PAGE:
Anti-establishment political groups recorded significant gains, with the biggest surprise of the election coming from the pro-European, anti-establishment party called "There is Such a People". The party formed barely one year ago and led by a former singer and actor is expected to get 17% of the voted, tied for the 2nd place with the biggest opposition party- the Bulgarian Socialist Party (BSP).

The new parliament is expected to be very fragment with newcomers gaining seats. With less than half of the total votes counted, the political scene looks something like this:

The new anti-system populist party "There is Such a People" (ITN) led by the TV star and singer Slavi Trifonov came in second with 19%, followed by the Socialists with 14.9%.

Democratic Bulgaria Anti-Corruption Party and Center-Left Alliance “Get up! Down with the Mafia! ” one of the groups behind the massive anti-corruption protests demanding the resignation of Borisov obtained 11% and 5.1%, respectively.

Ethnic Turkish Party - The Rights and Freedoms Movement won 8.7% of the vote, while nationalists from the VMRO, the current coalition partner of the prime minister's conservatives, won just 3.6%, far below the electoral threshold of 4 %, on the verge of being excluded from parliament.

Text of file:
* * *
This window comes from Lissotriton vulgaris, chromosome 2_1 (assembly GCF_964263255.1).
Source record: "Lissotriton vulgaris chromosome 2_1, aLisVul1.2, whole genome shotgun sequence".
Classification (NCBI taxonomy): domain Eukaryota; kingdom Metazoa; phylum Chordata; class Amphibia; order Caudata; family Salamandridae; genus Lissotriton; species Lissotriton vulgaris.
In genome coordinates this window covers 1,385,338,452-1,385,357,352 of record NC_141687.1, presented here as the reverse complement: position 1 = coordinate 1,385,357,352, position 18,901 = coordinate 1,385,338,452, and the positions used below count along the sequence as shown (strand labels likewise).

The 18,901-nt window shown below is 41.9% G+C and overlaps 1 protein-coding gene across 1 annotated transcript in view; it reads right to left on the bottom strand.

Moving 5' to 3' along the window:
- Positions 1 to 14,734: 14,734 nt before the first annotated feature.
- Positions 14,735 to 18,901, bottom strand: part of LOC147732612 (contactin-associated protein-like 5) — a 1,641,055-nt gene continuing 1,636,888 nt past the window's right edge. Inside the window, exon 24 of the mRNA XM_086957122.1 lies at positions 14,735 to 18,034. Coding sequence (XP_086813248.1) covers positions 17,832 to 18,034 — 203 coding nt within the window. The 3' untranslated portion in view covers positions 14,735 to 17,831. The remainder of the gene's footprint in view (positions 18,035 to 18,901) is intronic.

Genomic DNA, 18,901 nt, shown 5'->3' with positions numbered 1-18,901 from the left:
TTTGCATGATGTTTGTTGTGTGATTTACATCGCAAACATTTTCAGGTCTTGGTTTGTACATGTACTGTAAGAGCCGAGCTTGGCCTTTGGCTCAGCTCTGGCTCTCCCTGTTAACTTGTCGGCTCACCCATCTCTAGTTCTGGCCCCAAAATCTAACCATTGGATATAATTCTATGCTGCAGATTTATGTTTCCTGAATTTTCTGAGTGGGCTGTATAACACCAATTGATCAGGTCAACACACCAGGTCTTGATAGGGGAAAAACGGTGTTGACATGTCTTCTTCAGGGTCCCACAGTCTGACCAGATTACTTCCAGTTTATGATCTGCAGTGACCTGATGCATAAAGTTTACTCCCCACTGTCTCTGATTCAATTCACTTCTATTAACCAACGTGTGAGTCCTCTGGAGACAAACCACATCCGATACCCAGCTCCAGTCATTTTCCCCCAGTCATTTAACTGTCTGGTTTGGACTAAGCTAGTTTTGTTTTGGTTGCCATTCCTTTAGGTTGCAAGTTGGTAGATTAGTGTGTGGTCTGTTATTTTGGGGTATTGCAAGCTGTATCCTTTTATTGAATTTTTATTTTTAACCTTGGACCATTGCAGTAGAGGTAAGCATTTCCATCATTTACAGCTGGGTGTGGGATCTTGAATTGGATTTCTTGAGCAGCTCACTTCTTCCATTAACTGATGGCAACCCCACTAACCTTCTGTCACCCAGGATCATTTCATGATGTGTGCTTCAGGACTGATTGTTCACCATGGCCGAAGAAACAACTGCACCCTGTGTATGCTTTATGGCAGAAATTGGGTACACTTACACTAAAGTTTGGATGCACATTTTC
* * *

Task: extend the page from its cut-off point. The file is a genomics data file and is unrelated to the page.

The partial results compelled prime-minister to suggest the creation of a cross-party expert government given that his party did not obtain an absolute majority.

"I propose to make peace - let's install experts to take responsibility and let's do everything we can to get out of the (coronavirus) pandemic by December and start moving forward," Borisov said in the wee hours of Monday morning.

Bulgaria's parliamentary election comes amid anti-corruption protests that have been taking place for over 6 months.

Boiko Borisov, an increasingly controversial politician, has been at the helm of the government in Sofia since 2009, for more than 10 years.

Negotiations for the formation of a new government are expected to take several weeks and the holding of early elections cannot be ruled out, as the unexpected rise of the ITN party further complicates negotiations.

The outcome of talks to form a new government will be hard to predict given the complicated situation.

Although Borisov's victory seems clear, the ruling party (GERB) will need at least two more parties to form a majority. However, all the new parties said that they would not ally themselves with Borisov, and the Socialists ruled out any entry into a coalition with him. But even the increasingly divided opposition does not seem to be able to ally itself against the Conservative prime minister.